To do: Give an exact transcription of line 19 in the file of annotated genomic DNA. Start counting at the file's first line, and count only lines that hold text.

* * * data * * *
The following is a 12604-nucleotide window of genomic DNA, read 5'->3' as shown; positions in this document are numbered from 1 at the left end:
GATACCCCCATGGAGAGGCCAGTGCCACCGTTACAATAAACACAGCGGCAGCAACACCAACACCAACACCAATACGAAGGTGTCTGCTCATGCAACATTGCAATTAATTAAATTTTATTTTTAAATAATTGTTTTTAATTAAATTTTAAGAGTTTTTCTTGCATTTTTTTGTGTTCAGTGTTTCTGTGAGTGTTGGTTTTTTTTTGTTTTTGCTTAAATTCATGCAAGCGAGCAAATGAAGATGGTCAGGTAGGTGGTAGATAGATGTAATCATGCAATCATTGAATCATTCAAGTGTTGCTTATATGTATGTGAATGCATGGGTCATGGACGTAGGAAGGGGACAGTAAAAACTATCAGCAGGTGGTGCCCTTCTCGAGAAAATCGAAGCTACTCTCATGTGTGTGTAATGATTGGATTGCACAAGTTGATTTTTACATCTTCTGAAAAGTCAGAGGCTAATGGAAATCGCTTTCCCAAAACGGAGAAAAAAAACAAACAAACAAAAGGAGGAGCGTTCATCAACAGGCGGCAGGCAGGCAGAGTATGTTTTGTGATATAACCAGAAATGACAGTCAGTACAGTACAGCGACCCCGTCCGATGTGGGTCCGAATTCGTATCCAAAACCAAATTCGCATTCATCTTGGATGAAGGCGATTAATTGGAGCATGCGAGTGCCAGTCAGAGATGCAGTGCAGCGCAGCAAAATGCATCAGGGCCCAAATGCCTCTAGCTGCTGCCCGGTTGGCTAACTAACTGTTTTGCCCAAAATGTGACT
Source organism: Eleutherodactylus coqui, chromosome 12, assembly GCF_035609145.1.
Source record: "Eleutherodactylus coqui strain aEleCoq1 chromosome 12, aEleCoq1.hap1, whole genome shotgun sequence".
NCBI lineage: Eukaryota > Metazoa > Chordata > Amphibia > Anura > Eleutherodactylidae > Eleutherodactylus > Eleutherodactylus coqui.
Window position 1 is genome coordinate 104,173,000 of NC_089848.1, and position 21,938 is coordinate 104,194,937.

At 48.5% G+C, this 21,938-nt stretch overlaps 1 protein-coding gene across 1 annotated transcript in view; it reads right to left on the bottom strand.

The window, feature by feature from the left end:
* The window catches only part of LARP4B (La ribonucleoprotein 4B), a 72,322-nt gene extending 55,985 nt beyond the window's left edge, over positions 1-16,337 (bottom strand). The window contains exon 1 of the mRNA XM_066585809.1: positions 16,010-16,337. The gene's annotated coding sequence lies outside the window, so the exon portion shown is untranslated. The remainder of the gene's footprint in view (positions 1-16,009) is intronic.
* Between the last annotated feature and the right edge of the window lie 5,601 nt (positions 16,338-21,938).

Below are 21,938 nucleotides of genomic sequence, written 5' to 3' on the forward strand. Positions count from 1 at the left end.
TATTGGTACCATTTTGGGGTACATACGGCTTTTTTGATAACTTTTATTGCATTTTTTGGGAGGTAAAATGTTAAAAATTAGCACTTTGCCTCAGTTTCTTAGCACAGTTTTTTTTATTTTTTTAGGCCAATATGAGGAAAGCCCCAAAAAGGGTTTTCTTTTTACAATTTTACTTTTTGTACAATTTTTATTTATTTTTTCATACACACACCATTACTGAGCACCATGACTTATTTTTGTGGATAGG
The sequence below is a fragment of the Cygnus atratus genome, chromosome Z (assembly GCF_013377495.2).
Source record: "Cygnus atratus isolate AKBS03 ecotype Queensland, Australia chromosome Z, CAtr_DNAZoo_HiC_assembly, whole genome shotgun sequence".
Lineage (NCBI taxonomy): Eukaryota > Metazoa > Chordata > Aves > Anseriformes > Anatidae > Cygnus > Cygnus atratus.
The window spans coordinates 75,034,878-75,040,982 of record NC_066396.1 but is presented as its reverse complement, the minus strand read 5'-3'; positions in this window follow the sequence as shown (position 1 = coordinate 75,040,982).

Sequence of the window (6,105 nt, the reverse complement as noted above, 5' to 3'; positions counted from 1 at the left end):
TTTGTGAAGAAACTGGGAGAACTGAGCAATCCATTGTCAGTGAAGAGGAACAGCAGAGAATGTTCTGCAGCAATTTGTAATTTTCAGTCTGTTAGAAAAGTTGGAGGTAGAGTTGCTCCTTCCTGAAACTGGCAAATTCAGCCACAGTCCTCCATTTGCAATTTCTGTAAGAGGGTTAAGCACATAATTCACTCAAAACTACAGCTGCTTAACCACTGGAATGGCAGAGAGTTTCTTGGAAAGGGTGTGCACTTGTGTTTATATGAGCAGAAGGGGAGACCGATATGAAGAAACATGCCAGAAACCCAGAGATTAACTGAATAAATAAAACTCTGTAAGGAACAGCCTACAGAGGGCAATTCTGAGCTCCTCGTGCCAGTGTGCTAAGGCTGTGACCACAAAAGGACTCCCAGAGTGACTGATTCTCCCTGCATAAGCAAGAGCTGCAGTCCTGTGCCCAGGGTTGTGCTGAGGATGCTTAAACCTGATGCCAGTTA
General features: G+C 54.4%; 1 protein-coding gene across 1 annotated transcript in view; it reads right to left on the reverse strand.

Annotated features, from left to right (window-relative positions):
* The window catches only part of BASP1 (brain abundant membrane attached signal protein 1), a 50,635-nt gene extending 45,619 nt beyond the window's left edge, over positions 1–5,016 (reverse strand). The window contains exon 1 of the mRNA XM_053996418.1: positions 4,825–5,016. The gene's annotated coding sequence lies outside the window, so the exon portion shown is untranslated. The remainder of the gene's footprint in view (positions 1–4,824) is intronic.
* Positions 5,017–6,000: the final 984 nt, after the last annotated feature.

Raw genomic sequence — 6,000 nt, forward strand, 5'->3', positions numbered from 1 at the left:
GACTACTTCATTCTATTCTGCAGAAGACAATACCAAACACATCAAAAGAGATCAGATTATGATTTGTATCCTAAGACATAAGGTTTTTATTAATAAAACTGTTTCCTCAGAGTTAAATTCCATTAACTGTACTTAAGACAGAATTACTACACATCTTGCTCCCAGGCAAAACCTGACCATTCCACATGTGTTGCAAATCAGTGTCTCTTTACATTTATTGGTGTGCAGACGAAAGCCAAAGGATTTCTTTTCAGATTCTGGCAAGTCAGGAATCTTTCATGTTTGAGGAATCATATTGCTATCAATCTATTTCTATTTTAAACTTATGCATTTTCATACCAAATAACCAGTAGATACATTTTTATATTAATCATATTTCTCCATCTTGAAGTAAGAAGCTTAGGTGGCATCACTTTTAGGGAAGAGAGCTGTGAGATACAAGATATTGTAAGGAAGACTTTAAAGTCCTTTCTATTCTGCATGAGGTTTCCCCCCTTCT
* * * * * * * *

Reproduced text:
General features: G+C 54.4%; 1 protein-coding gene across 1 annotated transcript in view; it reads right to left on the reverse strand.